Monday, 2 November 2015

The Death of the Yugoslavian National Football Team


Yugoslavia were edged out of the 1990 World Cup at the quarter final stage on penalties by an Argentinean side inspired by their goalkeeper Sergio Goychochea. Despite this loss the tournament as a whole was a source of great optimism for Yugoslavian football.

Just three years before Italia 90, the Yugoslav's with a team bereft of it's best players swept to glory in the U20 World Championships in Chile.  The Yugoslav Football Federation took the tournament lightly, and in fact informed future stars, Sinisa Mihajlovic, Vladimir Jugovic and Alen Boksic to stay at home as they would gain more experience playing in the National league.

As Yugoslavia cruised through the group stages, Red Star Belgrade decided that they could do with Robert Prosinecki for a UEFA Cup tie against Bruges.  The players protested to FIFA, and Joao Havelange, then the organisation's chairman intervened to keep Prosinecki in Chile.  He responded by curling in a last minute free kick winner against Brazil in the quarter final.  It was later voted the goal of the tournament.

Yugoslavia went on to beat East Germany in the semi final, and then West Germany in the final.  A side containing Robert Jarni, Igor Stimac, Robert Prosinecki, Zvonimir Boban, Davor Suker and Predrag Mijatovic had gained valuable tournament experience.  These young players were now thrust into qualification for the 1992 European Championships, and joined a squad of experienced established players such as Dragan Stojkovic, Dejan Savicevic, Srecko Katanec and Darko Pancev.



In the qualifying rounds Yugoslavia were impressive, winning seven of eight games, scoring 24 goals and finishing above eventual tournament winners Denmark in the process.
Darko Pancev scored 10 goals in qualifying, to cap a great year for him as he won the European Golden Boot and his club side Red Star won the 1991 European Cup. Yugoslavia looked well set to challenge the best nations in Europe for the 1992 European Championships.



The issue was despite the success on the pitch, Yugoslavia was a nation divided. Tensions had been rising ever since the death of Tito in 1980. Without the strength and ironwill of a dictator whom had successfully challenged Stalin in the past, there began an animosity between the varying ethnic groups within Yugoslavia.  Protests broke out in the Croatian region, and there were growing tensions between Serbs and Albanians which eventually led to a miners strike in Kosovo in 1989.
The consequences of these tensions did not go unfelt on the football pitch.  In what was meant to be a pre-tournament friendly ahead of Italia 90, a 2-0 home defeat to the Dutch was overshadowed by the disruptive acts of a largely Croat crowd, who booed throughout the singing of the Yugoslavian national anthem, taunted those Yugoslav players not of Croatian descent, and cheered on the Netherlands; many waved the Dutch flag due to it's similarity to the Croatian tricolour.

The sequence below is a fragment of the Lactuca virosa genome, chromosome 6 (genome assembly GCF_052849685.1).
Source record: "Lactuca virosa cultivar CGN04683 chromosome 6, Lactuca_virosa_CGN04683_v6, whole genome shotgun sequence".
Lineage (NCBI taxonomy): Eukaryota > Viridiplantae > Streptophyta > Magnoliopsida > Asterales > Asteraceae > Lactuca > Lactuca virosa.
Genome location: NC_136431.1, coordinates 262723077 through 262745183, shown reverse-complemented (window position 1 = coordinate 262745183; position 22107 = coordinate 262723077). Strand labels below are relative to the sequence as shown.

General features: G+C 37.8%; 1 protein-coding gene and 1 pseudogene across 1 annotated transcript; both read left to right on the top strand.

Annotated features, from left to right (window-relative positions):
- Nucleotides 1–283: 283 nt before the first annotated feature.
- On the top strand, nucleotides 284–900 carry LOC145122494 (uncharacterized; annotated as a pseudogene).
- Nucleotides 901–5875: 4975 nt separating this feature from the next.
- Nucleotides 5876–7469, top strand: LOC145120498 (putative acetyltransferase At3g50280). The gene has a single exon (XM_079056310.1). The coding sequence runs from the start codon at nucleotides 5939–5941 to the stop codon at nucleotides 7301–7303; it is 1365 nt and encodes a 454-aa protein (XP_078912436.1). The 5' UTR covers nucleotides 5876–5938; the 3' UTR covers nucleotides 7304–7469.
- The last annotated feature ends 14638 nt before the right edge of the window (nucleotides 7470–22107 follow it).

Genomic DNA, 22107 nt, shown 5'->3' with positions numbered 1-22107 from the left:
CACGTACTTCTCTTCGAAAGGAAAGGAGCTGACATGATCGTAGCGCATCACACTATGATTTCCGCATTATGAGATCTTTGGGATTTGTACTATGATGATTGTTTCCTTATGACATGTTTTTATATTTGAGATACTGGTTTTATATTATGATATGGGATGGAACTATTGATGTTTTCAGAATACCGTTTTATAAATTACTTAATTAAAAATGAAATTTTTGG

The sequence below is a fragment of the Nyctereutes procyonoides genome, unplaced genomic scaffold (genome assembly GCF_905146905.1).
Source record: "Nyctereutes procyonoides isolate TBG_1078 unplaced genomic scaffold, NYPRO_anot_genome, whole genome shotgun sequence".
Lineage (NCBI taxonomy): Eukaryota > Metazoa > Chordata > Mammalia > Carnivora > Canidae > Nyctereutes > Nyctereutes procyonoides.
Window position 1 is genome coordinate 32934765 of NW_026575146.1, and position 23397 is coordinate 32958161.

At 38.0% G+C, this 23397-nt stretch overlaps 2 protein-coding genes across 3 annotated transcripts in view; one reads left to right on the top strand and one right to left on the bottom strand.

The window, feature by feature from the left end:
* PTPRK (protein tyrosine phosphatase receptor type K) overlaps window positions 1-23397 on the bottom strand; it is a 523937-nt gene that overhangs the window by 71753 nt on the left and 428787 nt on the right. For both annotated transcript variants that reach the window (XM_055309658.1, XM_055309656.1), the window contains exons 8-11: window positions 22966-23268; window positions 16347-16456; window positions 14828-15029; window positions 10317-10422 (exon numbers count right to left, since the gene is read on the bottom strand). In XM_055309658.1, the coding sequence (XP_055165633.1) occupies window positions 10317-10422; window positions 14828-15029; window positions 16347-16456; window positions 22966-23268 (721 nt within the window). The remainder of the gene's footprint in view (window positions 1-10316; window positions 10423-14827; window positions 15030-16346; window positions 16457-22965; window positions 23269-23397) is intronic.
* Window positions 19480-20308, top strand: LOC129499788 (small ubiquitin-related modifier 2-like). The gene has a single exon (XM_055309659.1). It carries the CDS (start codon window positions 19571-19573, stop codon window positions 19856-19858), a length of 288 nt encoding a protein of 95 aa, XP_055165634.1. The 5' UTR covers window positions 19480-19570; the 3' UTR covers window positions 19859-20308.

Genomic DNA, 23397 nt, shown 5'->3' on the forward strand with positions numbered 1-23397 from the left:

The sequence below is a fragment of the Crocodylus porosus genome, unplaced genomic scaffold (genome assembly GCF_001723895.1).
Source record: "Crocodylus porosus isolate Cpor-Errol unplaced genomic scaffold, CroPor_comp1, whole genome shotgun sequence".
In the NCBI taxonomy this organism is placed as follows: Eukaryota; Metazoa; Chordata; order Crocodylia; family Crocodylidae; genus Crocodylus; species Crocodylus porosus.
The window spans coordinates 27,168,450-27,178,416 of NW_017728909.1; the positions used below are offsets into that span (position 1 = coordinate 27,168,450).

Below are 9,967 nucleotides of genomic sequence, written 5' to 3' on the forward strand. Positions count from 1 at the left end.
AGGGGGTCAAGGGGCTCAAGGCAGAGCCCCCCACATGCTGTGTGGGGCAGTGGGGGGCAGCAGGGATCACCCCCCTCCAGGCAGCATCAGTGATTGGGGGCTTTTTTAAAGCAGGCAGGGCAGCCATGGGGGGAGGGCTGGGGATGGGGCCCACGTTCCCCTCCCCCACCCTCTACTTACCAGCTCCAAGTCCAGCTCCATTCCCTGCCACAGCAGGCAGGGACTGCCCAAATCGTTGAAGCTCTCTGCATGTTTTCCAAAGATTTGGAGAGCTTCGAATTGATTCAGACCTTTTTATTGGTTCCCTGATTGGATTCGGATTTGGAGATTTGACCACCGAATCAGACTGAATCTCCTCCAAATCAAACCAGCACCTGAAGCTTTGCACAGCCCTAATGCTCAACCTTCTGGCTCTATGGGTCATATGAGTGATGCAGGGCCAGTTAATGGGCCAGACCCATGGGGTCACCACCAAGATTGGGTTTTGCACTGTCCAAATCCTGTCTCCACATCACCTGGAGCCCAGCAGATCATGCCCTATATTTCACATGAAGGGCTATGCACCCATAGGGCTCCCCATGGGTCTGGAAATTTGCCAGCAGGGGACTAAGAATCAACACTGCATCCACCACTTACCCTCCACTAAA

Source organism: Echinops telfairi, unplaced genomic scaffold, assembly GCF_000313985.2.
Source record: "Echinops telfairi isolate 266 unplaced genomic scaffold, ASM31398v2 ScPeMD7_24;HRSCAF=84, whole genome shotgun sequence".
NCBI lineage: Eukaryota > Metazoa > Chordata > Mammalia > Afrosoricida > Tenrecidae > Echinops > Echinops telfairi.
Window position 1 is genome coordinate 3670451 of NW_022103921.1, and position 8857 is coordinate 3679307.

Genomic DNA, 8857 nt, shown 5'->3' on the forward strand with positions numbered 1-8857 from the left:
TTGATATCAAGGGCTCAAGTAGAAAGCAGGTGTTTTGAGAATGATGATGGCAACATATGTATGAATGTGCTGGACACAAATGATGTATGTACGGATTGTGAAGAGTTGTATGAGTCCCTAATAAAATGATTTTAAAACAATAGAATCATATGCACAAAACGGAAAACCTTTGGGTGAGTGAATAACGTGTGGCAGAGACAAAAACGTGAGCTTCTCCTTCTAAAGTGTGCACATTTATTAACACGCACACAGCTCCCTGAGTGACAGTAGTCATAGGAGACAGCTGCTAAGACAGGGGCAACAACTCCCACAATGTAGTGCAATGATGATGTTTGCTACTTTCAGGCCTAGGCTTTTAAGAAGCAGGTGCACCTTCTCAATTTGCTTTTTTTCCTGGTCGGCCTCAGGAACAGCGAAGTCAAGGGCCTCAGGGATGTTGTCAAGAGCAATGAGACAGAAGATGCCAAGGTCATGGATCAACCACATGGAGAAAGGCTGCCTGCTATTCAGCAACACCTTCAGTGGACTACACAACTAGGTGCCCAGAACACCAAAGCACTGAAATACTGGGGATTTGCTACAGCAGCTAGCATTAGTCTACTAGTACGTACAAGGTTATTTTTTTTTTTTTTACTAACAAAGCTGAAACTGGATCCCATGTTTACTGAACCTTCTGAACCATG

This was far from the only football related incident instigated by growing tensions within Yugoslavia, and indeed, then current international Zvonimir Boban missed the friendly with the Netherlands due a suspension earned for kicking a policeman during a Dinamo Zagreb - Red Star Belgrade match which had descended into a full blown riot.  Ultras from both sides antagonised each other to such an extent that security became unable to keep them apart and fighting boiled over onto the pitch.



By 1991 Yugoslavia was fragmenting.  Macedonia was able to peacefully declare independence from Yugoslavia, as too was Slovenia, however in Croatia what erupted was a bloody war that lasted until 1995.  Yugoslavia was falling apart both on and off the football pitch, as the nations of Croatia, Slovenia and Macedonia left the Yugoslav Football Federation, and so did the players. The riot at the Maksimir stadium had rang the death knolls for the Yugoslavian football league also, which was eventually dissolved in 1991-1992 season with the withdrawal of all Slovenian and Croatian teams; the Dinamo-Red Star match had made it obvious that already fierce competitive rivalries, aggravated by racial tensions, made for an untenable situation in the league.

A month before the 1992 Euro's in Sweden were set to commence, war erupted in Bosnia, between Republic of Bosnia and Herzegovina, the Croatian community in Bosnia and the Republika Srpska which was made up of Bosnian Serbs.  The war was to rage onto 1995.
Just ten days before the European Championships, the Yugoslavian national side was in tatters, the golden generation of players had been dismantled along with the confederation, and following United Nations sanctions, what was left of the side was banned from competing.

What if the war hadn't happened?  What if Yugoslavia could have put out a midfield as talented as Stojkovic, Prosinecki, Katanec and Boban?  Well Srecko Katanec was in no doubt.."we would have crushed the world." Perhaps, but instead they had to watch on as Denmark took their place and won the 1992 tournament.


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